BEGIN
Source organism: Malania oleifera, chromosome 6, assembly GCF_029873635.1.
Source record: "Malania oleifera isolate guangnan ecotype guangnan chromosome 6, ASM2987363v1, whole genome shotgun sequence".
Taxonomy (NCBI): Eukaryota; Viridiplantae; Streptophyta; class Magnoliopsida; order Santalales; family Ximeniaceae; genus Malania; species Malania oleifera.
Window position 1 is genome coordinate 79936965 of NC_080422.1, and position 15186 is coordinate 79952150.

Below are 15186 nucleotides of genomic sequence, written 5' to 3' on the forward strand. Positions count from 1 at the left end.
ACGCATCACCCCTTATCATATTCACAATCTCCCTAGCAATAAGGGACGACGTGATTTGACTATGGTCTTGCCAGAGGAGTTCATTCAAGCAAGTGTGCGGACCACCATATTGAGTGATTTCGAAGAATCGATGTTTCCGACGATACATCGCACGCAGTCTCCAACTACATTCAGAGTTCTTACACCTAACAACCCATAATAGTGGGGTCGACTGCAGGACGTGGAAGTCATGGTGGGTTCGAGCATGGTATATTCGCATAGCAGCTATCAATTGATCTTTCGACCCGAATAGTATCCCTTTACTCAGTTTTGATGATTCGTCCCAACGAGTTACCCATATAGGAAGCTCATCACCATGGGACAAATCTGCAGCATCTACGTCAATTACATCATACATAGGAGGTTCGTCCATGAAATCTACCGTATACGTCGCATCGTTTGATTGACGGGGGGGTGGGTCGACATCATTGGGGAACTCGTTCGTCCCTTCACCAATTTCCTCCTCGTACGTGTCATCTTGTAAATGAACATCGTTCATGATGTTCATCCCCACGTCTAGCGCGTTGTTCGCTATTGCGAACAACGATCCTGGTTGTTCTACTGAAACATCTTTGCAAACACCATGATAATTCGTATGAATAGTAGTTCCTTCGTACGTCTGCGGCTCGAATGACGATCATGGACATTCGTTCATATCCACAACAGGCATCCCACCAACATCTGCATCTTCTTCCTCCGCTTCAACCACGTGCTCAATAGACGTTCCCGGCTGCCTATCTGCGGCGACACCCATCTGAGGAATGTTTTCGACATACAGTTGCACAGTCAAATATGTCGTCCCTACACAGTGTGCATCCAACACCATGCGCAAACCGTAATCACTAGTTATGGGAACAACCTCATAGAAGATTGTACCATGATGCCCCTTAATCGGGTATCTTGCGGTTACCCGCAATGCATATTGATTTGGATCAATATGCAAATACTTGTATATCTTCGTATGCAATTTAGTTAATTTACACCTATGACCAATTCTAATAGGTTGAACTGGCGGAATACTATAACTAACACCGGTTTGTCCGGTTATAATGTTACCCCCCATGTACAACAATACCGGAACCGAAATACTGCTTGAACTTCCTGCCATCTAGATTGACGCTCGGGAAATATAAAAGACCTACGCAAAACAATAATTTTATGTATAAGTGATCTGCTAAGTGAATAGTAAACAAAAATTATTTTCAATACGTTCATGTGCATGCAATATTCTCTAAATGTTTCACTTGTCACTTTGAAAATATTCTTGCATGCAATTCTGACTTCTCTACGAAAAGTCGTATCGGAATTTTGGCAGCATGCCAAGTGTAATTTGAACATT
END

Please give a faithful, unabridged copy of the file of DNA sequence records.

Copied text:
Source organism: Malania oleifera, chromosome 6, assembly GCF_029873635.1.
Source record: "Malania oleifera isolate guangnan ecotype guangnan chromosome 6, ASM2987363v1, whole genome shotgun sequence".
Taxonomy (NCBI): Eukaryota; Viridiplantae; Streptophyta; class Magnoliopsida; order Santalales; family Ximeniaceae; genus Malania; species Malania oleifera.
Window position 1 is genome coordinate 79936965 of NC_080422.1, and position 15186 is coordinate 79952150.

Below are 15186 nucleotides of genomic sequence, written 5' to 3' on the forward strand. Positions count from 1 at the left end.
ACGCATCACCCCTTATCATATTCACAATCTCCCTAGCAATAAGGGACGACGTGATTTGACTATGGTCTTGCCAGAGGAGTTCATTCAAGCAAGTGTGCGGACCACCATATTGAGTGATTTCGAAGAATCGATGTTTCCGACGATACATCGCACGCAGTCTCCAACTACATTCAGAGTTCTTACACCTAACAACCCATAATAGTGGGGTCGACTGCAGGACGTGGAAGTCATGGTGGGTTCGAGCATGGTATATTCGCATAGCAGCTATCAATTGATCTTTCGACCCGAATAGTATCCCTTTACTCAGTTTTGATGATTCGTCCCAACGAGTTACCCATATAGGAAGCTCATCACCATGGGACAAATCTGCAGCATCTACGTCAATTACATCATACATAGGAGGTTCGTCCATGAAATCTACCGTATACGTCGCATCGTTTGATTGACGGGGGGGTGGGTCGACATCATTGGGGAACTCGTTCGTCCCTTCACCAATTTCCTCCTCGTACGTGTCATCTTGTAAATGAACATCGTTCATGATGTTCATCCCCACGTCTAGCGCGTTGTTCGCTATTGCGAACAACGATCCTGGTTGTTCTACTGAAACATCTTTGCAAACACCATGATAATTCGTATGAATAGTAGTTCCTTCGTACGTCTGCGGCTCGAATGACGATCATGGACATTCGTTCATATCCACAACAGGCATCCCACCAACATCTGCATCTTCTTCCTCCGCTTCAACCACGTGCTCAATAGACGTTCCCGGCTGCCTATCTGCGGCGACACCCATCTGAGGAATGTTTTCGACATACAGTTGCACAGTCAAATATGTCGTCCCTACACAGTGTGCATCCAACACCATGCGCAAACCGTAATCACTAGTTATGGGAACAACCTCATAGAAGATTGTACCATGATGCCCCTTAATCGGGTATCTTGCGGTTACCCGCAATGCATATTGATTTGGATCAATATGCAAATACTTGTATATCTTCGTATGCAATTTAGTTAATTTACACCTATGACCAATTCTAATAGGTTGAACTGGCGGAATACTATAACTAACACCGGTTTGTCCGGTTATAATGTTACCCCCCATGTACAACAATACCGGAACCGAAATACTGCTTGAACTTCCTGCCATCTAGATTGACGCTCGGGAAATATAAAAGACCTACGCAAAACAATAATTTTATGTATAAGTGATCTGCTAAGTGAATAGTAAACAAAAATTATTTTCAATACGTTCATGTGCATGCAATATTCTCTAAATGTTTCACTTGTCACTTTGAAAATATTCTTGCATGCAATTCTGACTTCTCTACGAAAAGTCGTATCGGAATTTTGGCAGCATGCCAAGTGTAATTTGAACATT